But by virtue of the inclusion of the breakdown diodes 17, 18, after the transient has proceeded to such a point that the right-hand transistor 2 is approaching cut-olic and the left-hand transistor 1 is approaching saturation the difference between the potential of the left-hand collector electrode, which is still falling, and the potential of the right-hand collector electrode, which isstill rising, reaches a magnitude Vm such that the diodel 17 breaks down by reason of its inherent characteristics. It holds its breakdown voltage with substantially no change despite any tendency on the part of the external circuit to alter it. In the broken-down condition the variational resistance of the diode 17 is very small, so that the series combination of this variational resistance with the forward resistance of the diode 18 constitutes a virtual short-circuit connection between the collectors of the two transistors 1, 2, which shortly and firmly arrests the increase of the potential difference between them. Thus, the switching transient has been fully terminated without driving the right-hand transistor 2 to cut-off, or the left-hand transistor 1 to saturation.
Once the switching transient has been arrested, reactive energy stored in the condensers 9, 10, settles to the steady value which characterizes the stable state in which transistor 1 conducts more heavily than transistor 2 and the system is completely at rest and is ready without further delay for the initiation of a new switching transient in the opposite direction. This new switching transient, like its predecessor, may be initiated by the application of a pulse to the terminal 19.
The following consideration of the circuit in this quiescent state reveals that the potentials are virtually independent of the transistors. Diode 17 is conducting in the reverse direction and diode 18 in the forward direction. The voltage drop from the collector of transistor 2 to the collector of transistor 1 is thus Vbd. Both transistors are conducting and, characteristically, have very small base-to-emitter voltages, negligible when cornpared to the other voltages in the circuit. Diodes 13 and 14, which are selected to have breakdown voltages Vb, larger than Vbd by a desired amount, are conducting in the reverse direction, maintaining the voltage from the collector of transistor 1 or 2, respectively, to the base of transistor 2 or 1, respectively, at the value Vhs. The collector-to-emitter voltage of transistor 1 is Vhs-VM, that of transistor 2, VhS-l-Vbd. Thus the voltages across resistors 5, 6, 7, 8, 11, 12 are virtually identical with those in the simplified equivalent circuit of Fig. 1A. Accordingly, these potentials are independent of the transistor, being dependent only upon the voltage of the supply source 4, the magnitudes of the various resistors, and the diode breakdown voltages.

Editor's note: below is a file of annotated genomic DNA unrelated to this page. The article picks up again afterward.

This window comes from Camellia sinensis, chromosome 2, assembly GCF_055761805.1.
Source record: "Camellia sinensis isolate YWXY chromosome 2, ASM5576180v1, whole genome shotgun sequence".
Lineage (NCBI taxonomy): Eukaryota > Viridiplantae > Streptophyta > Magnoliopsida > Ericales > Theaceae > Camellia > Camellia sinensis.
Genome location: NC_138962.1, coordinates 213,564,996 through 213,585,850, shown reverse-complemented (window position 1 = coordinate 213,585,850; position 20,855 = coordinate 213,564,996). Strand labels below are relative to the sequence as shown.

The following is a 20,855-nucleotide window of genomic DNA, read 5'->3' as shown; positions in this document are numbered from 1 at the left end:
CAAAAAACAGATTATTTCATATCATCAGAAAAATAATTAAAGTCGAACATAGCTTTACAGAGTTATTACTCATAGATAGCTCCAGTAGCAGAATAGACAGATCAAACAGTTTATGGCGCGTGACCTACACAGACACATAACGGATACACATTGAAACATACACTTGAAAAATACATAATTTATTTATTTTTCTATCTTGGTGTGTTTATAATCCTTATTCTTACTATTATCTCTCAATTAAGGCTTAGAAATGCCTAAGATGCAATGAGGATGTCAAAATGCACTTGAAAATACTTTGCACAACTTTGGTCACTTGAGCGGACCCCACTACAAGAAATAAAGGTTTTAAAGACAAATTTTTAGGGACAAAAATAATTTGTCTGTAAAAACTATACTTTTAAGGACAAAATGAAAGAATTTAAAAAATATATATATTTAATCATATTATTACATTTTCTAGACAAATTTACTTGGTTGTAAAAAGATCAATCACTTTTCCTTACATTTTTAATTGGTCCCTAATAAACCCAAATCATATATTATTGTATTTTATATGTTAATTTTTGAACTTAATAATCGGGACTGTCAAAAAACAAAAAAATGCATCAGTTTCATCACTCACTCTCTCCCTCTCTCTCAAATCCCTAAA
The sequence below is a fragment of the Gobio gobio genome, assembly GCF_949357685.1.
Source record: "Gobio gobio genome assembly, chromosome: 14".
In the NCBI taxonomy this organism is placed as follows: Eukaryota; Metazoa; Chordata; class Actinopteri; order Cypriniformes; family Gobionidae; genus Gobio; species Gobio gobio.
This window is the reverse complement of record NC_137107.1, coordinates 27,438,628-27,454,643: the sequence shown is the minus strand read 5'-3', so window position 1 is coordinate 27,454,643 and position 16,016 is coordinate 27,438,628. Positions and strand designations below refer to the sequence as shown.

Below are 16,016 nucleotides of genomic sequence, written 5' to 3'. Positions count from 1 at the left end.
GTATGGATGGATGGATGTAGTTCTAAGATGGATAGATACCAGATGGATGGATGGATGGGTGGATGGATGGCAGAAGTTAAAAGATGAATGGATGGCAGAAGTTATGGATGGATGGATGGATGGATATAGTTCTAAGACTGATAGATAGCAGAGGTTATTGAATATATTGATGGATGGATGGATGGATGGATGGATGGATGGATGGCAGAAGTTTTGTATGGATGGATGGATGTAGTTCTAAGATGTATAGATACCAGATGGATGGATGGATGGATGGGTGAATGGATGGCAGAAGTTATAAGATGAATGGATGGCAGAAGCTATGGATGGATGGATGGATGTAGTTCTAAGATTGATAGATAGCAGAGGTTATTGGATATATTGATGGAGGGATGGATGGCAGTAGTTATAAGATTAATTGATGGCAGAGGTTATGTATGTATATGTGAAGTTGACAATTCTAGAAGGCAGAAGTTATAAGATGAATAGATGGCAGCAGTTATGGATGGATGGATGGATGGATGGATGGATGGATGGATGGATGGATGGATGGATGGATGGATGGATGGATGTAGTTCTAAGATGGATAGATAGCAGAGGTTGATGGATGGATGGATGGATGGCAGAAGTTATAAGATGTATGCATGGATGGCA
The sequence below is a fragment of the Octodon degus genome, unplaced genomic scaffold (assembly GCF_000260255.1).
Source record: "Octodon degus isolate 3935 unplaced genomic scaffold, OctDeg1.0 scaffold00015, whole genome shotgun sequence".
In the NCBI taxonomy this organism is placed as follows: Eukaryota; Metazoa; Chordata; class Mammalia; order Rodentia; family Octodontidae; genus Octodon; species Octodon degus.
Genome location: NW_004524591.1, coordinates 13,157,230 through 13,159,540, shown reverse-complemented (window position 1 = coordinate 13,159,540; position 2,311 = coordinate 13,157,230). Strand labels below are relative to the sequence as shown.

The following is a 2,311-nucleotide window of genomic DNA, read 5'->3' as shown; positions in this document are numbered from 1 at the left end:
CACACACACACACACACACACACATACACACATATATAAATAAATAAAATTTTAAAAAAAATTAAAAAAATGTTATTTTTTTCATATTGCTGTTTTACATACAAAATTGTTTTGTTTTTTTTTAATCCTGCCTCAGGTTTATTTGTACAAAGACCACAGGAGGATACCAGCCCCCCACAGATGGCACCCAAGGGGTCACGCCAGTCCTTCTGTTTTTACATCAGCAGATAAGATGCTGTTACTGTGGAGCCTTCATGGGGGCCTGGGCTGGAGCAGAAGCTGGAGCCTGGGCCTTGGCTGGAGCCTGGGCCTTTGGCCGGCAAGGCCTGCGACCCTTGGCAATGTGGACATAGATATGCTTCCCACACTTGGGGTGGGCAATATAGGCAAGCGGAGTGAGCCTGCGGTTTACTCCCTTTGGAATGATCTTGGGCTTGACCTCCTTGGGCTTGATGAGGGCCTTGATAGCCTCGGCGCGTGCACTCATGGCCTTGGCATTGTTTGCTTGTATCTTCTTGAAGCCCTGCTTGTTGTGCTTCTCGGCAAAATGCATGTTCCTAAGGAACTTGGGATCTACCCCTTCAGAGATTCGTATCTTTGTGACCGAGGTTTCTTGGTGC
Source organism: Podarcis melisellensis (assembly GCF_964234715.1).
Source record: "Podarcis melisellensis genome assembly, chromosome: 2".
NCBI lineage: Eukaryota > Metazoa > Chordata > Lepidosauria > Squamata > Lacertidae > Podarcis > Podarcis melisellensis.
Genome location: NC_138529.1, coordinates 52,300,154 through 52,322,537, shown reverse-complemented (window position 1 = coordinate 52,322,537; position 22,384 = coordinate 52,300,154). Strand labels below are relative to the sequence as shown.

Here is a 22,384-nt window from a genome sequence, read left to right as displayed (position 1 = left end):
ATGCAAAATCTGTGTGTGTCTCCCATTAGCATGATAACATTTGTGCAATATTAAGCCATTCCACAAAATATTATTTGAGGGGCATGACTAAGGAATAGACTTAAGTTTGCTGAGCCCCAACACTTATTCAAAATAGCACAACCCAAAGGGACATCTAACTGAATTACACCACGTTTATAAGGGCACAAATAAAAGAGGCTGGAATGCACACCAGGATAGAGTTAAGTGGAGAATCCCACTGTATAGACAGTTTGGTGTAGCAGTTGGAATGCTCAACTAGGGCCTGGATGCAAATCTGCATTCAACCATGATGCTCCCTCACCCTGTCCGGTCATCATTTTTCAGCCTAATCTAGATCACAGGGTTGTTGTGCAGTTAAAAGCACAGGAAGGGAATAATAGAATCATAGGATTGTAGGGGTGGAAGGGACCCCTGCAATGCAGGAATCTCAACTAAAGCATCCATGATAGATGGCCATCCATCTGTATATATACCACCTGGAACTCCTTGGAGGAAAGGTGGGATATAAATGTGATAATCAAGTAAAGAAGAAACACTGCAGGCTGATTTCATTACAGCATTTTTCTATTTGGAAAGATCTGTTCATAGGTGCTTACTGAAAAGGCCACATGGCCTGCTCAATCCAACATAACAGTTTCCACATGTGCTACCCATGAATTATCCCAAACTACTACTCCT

The next switching transient, like its predecessor, is initiated by the application of a pulse to the terminal 19. This pulse adds to the current being carried by diode 17 and subtracts from that being carried by diode 18, shortly bringing the current in diode 18 to zero and causing it to open; i.e., to enter its high resistance condition. Thereupon all of the pulse current goes into diode 17 and is coupled to the base of transistor 2. The collector of tranf sistor 2, now free of the constraint of diode 18 regeneratively acts on transistor 1 to cumulatively bring its collector current down while that of transistor 2 increases. Still later in the progress of the switching transient the diode 18 breaks down, thus establishing an effective shortcircuit between the collector electrodes and terminating the switching transient at a point short of cut-off for the transistor 1 and short of saturation for the transistor 2.
It follows from the complete symmetry of the circuit of Fig. 1 that the potential reached by the terminal 19 at one stable end condition of the switching transient is of the same magnitude as the potential which terminal 19 reaches at the other extreme condition of the switching transient. Hence, if attention be restricted to these two end conditions the potential of the terminal 19 does not change. Since any fluctuations of its potential during the course of the switching transient will have disappeared before the end condition has been reached, terminal 19 may fairly be described as a point of effectively fixed potential.
Fig. 2A shows a breakdown diode as described in the Pearson-Sawyer publication above referred to, poled for conduction inthe forward direction from left to right, and